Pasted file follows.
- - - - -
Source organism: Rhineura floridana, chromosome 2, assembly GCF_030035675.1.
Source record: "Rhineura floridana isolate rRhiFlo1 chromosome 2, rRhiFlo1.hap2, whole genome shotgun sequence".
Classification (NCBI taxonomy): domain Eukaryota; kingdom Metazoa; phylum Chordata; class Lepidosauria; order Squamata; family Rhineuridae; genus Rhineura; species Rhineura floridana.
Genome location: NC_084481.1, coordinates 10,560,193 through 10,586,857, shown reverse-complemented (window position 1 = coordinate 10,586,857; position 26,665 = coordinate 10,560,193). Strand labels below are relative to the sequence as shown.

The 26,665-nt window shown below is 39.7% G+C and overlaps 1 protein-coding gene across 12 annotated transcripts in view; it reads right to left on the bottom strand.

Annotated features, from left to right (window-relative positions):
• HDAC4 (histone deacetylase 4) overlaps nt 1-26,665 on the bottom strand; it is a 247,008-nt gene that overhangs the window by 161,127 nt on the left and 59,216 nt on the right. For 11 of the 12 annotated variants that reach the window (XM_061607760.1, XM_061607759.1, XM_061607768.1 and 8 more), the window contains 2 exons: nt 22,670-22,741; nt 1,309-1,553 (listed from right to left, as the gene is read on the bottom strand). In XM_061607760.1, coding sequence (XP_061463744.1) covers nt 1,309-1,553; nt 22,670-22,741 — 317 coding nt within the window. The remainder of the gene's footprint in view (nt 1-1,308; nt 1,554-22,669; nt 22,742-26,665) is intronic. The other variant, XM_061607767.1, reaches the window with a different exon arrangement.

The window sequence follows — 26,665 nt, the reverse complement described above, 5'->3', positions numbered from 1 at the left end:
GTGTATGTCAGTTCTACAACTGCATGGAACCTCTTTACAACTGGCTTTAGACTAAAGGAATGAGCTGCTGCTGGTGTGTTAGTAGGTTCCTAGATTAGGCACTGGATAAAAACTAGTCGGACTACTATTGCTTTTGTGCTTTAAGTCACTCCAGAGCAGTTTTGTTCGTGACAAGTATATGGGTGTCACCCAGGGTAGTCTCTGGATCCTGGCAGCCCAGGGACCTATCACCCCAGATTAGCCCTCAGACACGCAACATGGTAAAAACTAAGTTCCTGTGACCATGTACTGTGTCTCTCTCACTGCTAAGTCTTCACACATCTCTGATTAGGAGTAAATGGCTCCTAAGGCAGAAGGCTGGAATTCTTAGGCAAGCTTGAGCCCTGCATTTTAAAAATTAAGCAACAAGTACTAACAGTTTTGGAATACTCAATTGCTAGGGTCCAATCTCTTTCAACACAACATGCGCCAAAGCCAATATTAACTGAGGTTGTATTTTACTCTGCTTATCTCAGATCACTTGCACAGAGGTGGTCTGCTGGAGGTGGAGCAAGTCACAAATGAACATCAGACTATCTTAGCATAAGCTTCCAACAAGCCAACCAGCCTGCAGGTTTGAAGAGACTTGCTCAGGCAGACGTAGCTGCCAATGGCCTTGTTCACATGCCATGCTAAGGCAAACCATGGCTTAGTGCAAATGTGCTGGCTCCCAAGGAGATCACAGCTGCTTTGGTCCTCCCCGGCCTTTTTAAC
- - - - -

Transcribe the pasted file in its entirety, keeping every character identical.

Source organism: Rhineura floridana, chromosome 2, assembly GCF_030035675.1.
Source record: "Rhineura floridana isolate rRhiFlo1 chromosome 2, rRhiFlo1.hap2, whole genome shotgun sequence".
Classification (NCBI taxonomy): domain Eukaryota; kingdom Metazoa; phylum Chordata; class Lepidosauria; order Squamata; family Rhineuridae; genus Rhineura; species Rhineura floridana.
Genome location: NC_084481.1, coordinates 10,560,193 through 10,586,857, shown reverse-complemented (window position 1 = coordinate 10,586,857; position 26,665 = coordinate 10,560,193). Strand labels below are relative to the sequence as shown.

The 26,665-nt window shown below is 39.7% G+C and overlaps 1 protein-coding gene across 12 annotated transcripts in view; it reads right to left on the bottom strand.

Annotated features, from left to right (window-relative positions):
• HDAC4 (histone deacetylase 4) overlaps nt 1-26,665 on the bottom strand; it is a 247,008-nt gene that overhangs the window by 161,127 nt on the left and 59,216 nt on the right. For 11 of the 12 annotated variants that reach the window (XM_061607760.1, XM_061607759.1, XM_061607768.1 and 8 more), the window contains 2 exons: nt 22,670-22,741; nt 1,309-1,553 (listed from right to left, as the gene is read on the bottom strand). In XM_061607760.1, coding sequence (XP_061463744.1) covers nt 1,309-1,553; nt 22,670-22,741 — 317 coding nt within the window. The remainder of the gene's footprint in view (nt 1-1,308; nt 1,554-22,669; nt 22,742-26,665) is intronic. The other variant, XM_061607767.1, reaches the window with a different exon arrangement.

The window sequence follows — 26,665 nt, the reverse complement described above, 5'->3', positions numbered from 1 at the left end:
GTGTATGTCAGTTCTACAACTGCATGGAACCTCTTTACAACTGGCTTTAGACTAAAGGAATGAGCTGCTGCTGGTGTGTTAGTAGGTTCCTAGATTAGGCACTGGATAAAAACTAGTCGGACTACTATTGCTTTTGTGCTTTAAGTCACTCCAGAGCAGTTTTGTTCGTGACAAGTATATGGGTGTCACCCAGGGTAGTCTCTGGATCCTGGCAGCCCAGGGACCTATCACCCCAGATTAGCCCTCAGACACGCAACATGGTAAAAACTAAGTTCCTGTGACCATGTACTGTGTCTCTCTCACTGCTAAGTCTTCACACATCTCTGATTAGGAGTAAATGGCTCCTAAGGCAGAAGGCTGGAATTCTTAGGCAAGCTTGAGCCCTGCATTTTAAAAATTAAGCAACAAGTACTAACAGTTTTGGAATACTCAATTGCTAGGGTCCAATCTCTTTCAACACAACATGCGCCAAAGCCAATATTAACTGAGGTTGTATTTTACTCTGCTTATCTCAGATCACTTGCACAGAGGTGGTCTGCTGGAGGTGGAGCAAGTCACAAATGAACATCAGACTATCTTAGCATAAGCTTCCAACAAGCCAACCAGCCTGCAGGTTTGAAGAGACTTGCTCAGGCAGACGTAGCTGCCAATGGCCTTGTTCACATGCCATGCTAAGGCAAACCATGGCTTAGTGCAAATGTGCTGGCTCCCAAGGAGATCACAGCTGCTTTGGTCCTCCCCGGCCTTTTTAAC